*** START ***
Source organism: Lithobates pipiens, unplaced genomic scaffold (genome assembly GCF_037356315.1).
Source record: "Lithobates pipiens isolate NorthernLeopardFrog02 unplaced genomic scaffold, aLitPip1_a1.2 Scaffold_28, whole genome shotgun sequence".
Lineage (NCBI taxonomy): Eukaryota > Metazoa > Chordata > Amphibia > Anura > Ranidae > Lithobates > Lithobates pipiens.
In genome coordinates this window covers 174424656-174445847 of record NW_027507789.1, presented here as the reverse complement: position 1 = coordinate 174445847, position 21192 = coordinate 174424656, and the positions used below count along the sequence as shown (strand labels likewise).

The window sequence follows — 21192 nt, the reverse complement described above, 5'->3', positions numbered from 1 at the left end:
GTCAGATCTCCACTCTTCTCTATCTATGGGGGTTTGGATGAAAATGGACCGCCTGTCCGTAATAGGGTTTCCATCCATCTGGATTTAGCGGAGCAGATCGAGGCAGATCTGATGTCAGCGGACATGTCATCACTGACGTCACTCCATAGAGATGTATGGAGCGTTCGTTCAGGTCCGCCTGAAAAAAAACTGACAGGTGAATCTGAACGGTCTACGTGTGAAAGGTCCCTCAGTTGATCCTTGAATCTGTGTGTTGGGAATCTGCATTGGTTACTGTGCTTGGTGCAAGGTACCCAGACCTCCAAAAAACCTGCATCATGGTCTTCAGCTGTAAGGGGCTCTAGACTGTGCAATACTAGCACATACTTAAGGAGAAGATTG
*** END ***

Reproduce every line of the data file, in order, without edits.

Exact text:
Source organism: Lithobates pipiens, unplaced genomic scaffold (genome assembly GCF_037356315.1).
Source record: "Lithobates pipiens isolate NorthernLeopardFrog02 unplaced genomic scaffold, aLitPip1_a1.2 Scaffold_28, whole genome shotgun sequence".
Lineage (NCBI taxonomy): Eukaryota > Metazoa > Chordata > Amphibia > Anura > Ranidae > Lithobates > Lithobates pipiens.
In genome coordinates this window covers 174424656-174445847 of record NW_027507789.1, presented here as the reverse complement: position 1 = coordinate 174445847, position 21192 = coordinate 174424656, and the positions used below count along the sequence as shown (strand labels likewise).

The window sequence follows — 21192 nt, the reverse complement described above, 5'->3', positions numbered from 1 at the left end:
GTCAGATCTCCACTCTTCTCTATCTATGGGGGTTTGGATGAAAATGGACCGCCTGTCCGTAATAGGGTTTCCATCCATCTGGATTTAGCGGAGCAGATCGAGGCAGATCTGATGTCAGCGGACATGTCATCACTGACGTCACTCCATAGAGATGTATGGAGCGTTCGTTCAGGTCCGCCTGAAAAAAAACTGACAGGTGAATCTGAACGGTCTACGTGTGAAAGGTCCCTCAGTTGATCCTTGAATCTGTGTGTTGGGAATCTGCATTGGTTACTGTGCTTGGTGCAAGGTACCCAGACCTCCAAAAAACCTGCATCATGGTCTTCAGCTGTAAGGGGCTCTAGACTGTGCAATACTAGCACATACTTAAGGAGAAGATTG